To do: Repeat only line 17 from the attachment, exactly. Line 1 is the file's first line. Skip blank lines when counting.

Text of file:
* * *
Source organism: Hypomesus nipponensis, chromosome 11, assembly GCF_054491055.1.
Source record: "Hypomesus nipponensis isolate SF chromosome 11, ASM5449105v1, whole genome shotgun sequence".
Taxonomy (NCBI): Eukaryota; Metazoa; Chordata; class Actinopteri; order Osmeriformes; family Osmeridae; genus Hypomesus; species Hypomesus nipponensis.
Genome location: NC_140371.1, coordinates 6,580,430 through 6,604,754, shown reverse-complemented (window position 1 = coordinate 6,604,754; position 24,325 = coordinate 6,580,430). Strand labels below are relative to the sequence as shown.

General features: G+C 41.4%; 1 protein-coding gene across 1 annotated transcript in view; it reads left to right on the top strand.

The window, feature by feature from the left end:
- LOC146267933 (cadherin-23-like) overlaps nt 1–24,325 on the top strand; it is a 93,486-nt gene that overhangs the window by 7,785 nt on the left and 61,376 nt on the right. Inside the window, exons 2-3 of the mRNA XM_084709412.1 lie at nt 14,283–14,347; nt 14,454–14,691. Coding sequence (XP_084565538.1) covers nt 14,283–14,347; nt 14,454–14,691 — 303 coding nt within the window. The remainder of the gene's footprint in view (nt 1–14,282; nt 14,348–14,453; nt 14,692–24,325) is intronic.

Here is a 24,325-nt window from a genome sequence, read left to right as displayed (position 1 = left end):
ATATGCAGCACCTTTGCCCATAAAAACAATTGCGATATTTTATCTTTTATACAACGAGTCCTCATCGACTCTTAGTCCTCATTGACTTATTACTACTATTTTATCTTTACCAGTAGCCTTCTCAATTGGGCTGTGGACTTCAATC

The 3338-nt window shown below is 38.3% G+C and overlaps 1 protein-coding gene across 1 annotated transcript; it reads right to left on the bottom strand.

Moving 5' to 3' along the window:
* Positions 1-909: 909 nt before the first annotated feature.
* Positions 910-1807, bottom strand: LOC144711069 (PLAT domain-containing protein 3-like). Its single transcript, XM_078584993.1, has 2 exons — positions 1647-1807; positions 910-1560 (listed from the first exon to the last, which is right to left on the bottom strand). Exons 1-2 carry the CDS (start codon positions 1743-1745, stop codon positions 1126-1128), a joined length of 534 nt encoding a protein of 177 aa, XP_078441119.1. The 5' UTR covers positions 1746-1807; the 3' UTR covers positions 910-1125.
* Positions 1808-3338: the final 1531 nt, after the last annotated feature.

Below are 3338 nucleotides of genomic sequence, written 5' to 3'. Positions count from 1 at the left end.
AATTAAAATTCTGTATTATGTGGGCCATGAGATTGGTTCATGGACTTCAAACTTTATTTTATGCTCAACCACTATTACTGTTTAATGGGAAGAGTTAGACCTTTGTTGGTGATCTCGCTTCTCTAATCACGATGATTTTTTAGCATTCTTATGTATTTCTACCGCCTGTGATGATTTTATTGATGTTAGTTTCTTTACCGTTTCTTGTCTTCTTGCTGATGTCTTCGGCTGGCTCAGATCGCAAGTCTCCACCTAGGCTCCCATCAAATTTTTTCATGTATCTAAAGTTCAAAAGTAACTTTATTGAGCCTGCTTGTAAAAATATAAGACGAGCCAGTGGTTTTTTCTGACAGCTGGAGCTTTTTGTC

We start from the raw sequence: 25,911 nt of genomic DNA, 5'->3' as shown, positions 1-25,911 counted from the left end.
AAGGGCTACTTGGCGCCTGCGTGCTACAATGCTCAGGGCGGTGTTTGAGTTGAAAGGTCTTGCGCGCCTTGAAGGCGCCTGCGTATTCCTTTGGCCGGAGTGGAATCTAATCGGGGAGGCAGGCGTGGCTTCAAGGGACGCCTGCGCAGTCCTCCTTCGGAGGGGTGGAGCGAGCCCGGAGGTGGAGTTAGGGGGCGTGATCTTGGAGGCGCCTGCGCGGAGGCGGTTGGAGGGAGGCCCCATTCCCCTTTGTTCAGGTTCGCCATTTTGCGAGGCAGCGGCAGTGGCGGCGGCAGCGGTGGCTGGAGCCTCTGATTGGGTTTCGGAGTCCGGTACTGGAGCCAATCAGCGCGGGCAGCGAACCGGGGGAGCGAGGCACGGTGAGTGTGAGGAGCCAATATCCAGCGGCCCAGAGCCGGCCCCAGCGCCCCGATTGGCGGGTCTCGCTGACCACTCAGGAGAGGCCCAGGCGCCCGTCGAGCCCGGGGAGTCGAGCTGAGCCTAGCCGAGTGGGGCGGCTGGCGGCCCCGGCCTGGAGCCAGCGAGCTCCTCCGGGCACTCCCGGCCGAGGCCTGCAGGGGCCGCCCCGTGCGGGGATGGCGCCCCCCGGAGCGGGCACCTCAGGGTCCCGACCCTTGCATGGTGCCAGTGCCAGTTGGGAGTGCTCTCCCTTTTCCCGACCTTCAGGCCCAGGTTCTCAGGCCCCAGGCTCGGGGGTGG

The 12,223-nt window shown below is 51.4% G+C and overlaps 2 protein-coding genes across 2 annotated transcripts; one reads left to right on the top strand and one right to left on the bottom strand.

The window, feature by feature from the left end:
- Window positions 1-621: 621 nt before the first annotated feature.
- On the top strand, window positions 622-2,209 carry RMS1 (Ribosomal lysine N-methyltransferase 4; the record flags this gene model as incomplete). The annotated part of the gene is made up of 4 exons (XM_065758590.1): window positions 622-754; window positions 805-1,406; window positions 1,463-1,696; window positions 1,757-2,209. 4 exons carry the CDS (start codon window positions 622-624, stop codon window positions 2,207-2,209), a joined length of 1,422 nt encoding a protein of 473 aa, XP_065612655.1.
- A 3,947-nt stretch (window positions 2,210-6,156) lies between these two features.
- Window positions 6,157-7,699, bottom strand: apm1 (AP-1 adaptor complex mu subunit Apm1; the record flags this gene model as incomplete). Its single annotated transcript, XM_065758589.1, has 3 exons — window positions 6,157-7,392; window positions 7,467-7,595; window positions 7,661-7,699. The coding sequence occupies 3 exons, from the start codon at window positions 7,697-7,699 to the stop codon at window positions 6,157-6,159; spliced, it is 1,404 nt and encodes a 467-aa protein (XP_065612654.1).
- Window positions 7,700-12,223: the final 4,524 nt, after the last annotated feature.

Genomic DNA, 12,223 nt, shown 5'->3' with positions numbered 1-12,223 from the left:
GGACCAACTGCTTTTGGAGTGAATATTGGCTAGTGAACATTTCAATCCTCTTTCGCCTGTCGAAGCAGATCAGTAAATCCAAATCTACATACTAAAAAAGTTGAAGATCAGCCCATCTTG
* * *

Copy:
We start from the raw sequence: 25,911 nt of genomic DNA, 5'->3' as shown, positions 1-25,911 counted from the left end.